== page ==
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Legislative Updates - 16 February 2015
Here are some more bills that have caught our attention in the 2015 General Session of the Utah State Legislature:
SB43Substitute, “Closed Primary Amendments”, sponsored by Senator Jenkins and Representative Fred Cox, would provide that, for the 2016 primary elections only, a registered political party that chooses to become a qualified political party will select the party's nominees using, initially, only the convention process and will participate in the primary process only to the extent that the qualified political party designates more than one nominee for one office to participate in the primary process.
In other words, it would largely continue to allow the caucus/convention system that has existed for years to continue through the 2016 primary elections, SB54 of the 2014 General Legislative Session (hereafter “2014-SB54), notwithstanding. (2014-SB54 prescribed that a “qualified political party” must allow certain candidates to appear as its candidates on a primary ballot, regardless of the results of its caucus/convention process.) Under SB43Substitute, the most controversial provisions of 2014-SB54 would not become effective until 2017.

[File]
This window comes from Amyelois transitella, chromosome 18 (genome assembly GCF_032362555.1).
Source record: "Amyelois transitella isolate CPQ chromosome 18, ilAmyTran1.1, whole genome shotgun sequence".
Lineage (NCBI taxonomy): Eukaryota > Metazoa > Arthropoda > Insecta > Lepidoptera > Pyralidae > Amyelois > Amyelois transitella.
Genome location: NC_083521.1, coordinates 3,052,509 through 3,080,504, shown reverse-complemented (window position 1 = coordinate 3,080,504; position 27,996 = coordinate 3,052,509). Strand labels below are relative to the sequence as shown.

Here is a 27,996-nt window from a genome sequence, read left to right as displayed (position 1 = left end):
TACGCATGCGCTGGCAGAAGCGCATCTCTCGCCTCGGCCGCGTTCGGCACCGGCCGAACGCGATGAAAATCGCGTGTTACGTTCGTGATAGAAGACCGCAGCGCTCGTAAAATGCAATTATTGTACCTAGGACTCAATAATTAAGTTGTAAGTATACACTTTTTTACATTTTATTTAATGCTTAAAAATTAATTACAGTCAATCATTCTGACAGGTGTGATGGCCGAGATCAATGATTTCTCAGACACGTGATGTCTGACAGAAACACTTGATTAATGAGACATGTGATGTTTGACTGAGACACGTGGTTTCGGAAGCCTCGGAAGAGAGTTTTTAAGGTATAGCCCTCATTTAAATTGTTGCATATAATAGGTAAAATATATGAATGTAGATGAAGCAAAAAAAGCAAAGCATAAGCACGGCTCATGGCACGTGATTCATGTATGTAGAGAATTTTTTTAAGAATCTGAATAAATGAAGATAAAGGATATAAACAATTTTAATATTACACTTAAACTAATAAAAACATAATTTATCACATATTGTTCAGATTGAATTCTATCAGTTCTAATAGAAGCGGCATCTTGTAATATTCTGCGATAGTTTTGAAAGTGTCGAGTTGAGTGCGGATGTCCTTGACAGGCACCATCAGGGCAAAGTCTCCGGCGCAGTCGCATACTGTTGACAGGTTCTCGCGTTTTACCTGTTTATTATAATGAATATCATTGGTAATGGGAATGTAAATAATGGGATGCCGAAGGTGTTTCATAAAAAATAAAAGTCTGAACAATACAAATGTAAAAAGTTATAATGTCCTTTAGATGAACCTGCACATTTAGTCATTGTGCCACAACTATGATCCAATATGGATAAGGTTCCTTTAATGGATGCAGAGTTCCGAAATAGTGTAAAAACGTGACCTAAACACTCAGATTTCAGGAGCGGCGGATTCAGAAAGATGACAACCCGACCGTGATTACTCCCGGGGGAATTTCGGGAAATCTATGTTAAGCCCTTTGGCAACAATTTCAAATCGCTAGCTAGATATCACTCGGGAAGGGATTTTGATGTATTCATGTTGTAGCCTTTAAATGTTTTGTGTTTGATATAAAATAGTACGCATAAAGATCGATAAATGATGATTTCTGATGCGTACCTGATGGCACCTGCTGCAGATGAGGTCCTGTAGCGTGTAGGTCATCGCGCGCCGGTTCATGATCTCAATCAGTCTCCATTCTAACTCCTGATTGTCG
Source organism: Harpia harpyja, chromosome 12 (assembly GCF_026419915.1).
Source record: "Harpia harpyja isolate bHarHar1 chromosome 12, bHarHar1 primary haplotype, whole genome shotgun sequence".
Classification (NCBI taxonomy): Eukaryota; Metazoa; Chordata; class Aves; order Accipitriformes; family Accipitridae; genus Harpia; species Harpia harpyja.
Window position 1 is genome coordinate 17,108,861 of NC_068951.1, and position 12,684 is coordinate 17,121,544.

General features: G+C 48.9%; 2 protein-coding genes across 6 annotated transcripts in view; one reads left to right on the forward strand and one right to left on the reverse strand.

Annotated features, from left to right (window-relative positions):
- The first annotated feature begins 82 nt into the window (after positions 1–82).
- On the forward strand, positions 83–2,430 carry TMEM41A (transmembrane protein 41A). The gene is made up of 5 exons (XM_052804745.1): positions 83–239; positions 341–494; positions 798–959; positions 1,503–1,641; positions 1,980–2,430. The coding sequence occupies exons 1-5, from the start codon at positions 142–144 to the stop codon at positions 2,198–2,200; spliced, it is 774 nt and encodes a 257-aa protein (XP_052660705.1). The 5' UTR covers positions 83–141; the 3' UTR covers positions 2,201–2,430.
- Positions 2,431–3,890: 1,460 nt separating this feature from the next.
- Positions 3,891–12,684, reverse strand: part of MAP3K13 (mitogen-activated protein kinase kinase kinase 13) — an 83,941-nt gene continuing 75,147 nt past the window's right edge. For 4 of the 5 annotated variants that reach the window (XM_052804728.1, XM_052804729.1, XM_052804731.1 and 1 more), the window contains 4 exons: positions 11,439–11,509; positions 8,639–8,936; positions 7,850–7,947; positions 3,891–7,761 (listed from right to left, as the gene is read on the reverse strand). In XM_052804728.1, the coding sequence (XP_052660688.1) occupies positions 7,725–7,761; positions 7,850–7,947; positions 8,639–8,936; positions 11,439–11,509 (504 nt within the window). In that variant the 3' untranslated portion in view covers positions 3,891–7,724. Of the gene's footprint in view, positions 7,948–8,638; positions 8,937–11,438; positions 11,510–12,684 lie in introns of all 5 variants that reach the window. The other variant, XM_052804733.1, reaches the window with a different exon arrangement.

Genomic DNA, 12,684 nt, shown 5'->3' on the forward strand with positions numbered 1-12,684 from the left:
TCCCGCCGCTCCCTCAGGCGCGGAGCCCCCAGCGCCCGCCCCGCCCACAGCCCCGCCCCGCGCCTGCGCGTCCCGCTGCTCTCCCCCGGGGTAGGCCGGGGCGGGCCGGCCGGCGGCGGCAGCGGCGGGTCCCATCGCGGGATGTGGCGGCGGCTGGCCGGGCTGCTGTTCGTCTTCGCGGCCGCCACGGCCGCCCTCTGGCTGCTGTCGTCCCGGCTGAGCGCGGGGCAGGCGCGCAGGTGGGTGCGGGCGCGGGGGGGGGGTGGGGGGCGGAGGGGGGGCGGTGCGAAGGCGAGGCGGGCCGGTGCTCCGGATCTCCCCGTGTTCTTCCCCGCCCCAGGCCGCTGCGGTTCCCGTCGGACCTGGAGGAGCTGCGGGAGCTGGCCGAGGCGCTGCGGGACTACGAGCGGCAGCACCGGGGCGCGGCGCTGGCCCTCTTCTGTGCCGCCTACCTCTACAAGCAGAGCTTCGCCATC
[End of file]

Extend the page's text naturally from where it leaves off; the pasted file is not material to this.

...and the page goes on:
SB43Substitute passed the Senate Government Operations and Political Subdivisions Committee 4-1, and awaits consideration by the full Senate.
2014-SB54 is being challenged in the courts, and the results of this challenge are not yet known. Meeting the requirements of 2014-SB54 in such a short time poses significant challenges to various party organizations (both state and county). And, as we at GrassRoots argued last year concerning 2014-SB54, government interference in the workings of a political party, to prescribe who will be that party’s candidate(s), is unwarranted. We stand by our opposition to 2014-SB54. GrassRoots favors a “yes” vote on SB43Substitute.
(Note: There is also a very similar, if not identical, bill to SB43Substitute originating in the House of Representatives. HB281, “Revisions to Elections Law”, also sponsored by Representative Fred Cox and Senator Jenkins, would likewise delay the most controversial provisions of 2014-SB54 until 2017. HB281 awaits consideration by the House Government Operations Committee. GrassRoots favors a “yes” vote on HB281.)
SB48, “Evaluating Federal Land”, sponsored by Senator Osmond, would:
The State Tax Commission would be directed to complete the first study and report to the specified appropriations subcommittee by January 15, 2016, and then repeat the process every 3 years.
SB48 awaits consideration by Senate Revenue and Taxation Committee.
Except where there is an established need and constitutional justification for federal control of lands within Utah's borders, federal lands should be released from federal control. Completion of the study specified by SB48 would likely provide more accurate data than is now available to state and federal decision-makers as we seek to take control of lands under federal control. GrassRoots favors a “yes” vote on SB48.
SB52Substitute, “Asset Forfeiture Amendments,” sponsored by Senator Stephenson, would: